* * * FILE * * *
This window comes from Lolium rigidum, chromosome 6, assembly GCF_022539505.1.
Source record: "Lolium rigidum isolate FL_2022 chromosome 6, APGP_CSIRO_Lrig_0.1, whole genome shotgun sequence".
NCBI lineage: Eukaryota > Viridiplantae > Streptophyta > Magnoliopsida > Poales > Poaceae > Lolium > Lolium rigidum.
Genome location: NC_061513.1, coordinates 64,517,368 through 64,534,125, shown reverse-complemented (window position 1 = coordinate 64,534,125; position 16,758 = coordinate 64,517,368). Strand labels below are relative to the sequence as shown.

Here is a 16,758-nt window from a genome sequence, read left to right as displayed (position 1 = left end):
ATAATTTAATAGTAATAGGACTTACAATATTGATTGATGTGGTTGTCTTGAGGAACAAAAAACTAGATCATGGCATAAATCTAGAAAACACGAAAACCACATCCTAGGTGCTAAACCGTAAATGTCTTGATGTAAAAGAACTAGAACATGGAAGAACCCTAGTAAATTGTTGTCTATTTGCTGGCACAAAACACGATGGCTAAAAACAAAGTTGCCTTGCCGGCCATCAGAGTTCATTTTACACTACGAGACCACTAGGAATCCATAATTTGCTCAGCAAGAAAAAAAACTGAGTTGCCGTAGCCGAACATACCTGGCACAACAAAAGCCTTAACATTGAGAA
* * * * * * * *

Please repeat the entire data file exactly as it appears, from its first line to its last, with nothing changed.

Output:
This window comes from Lolium rigidum, chromosome 6, assembly GCF_022539505.1.
Source record: "Lolium rigidum isolate FL_2022 chromosome 6, APGP_CSIRO_Lrig_0.1, whole genome shotgun sequence".
NCBI lineage: Eukaryota > Viridiplantae > Streptophyta > Magnoliopsida > Poales > Poaceae > Lolium > Lolium rigidum.
Genome location: NC_061513.1, coordinates 64,517,368 through 64,534,125, shown reverse-complemented (window position 1 = coordinate 64,534,125; position 16,758 = coordinate 64,517,368). Strand labels below are relative to the sequence as shown.

Here is a 16,758-nt window from a genome sequence, read left to right as displayed (position 1 = left end):
ATAATTTAATAGTAATAGGACTTACAATATTGATTGATGTGGTTGTCTTGAGGAACAAAAAACTAGATCATGGCATAAATCTAGAAAACACGAAAACCACATCCTAGGTGCTAAACCGTAAATGTCTTGATGTAAAAGAACTAGAACATGGAAGAACCCTAGTAAATTGTTGTCTATTTGCTGGCACAAAACACGATGGCTAAAAACAAAGTTGCCTTGCCGGCCATCAGAGTTCATTTTACACTACGAGACCACTAGGAATCCATAATTTGCTCAGCAAGAAAAAAAACTGAGTTGCCGTAGCCGAACATACCTGGCACAACAAAAGCCTTAACATTGAGAA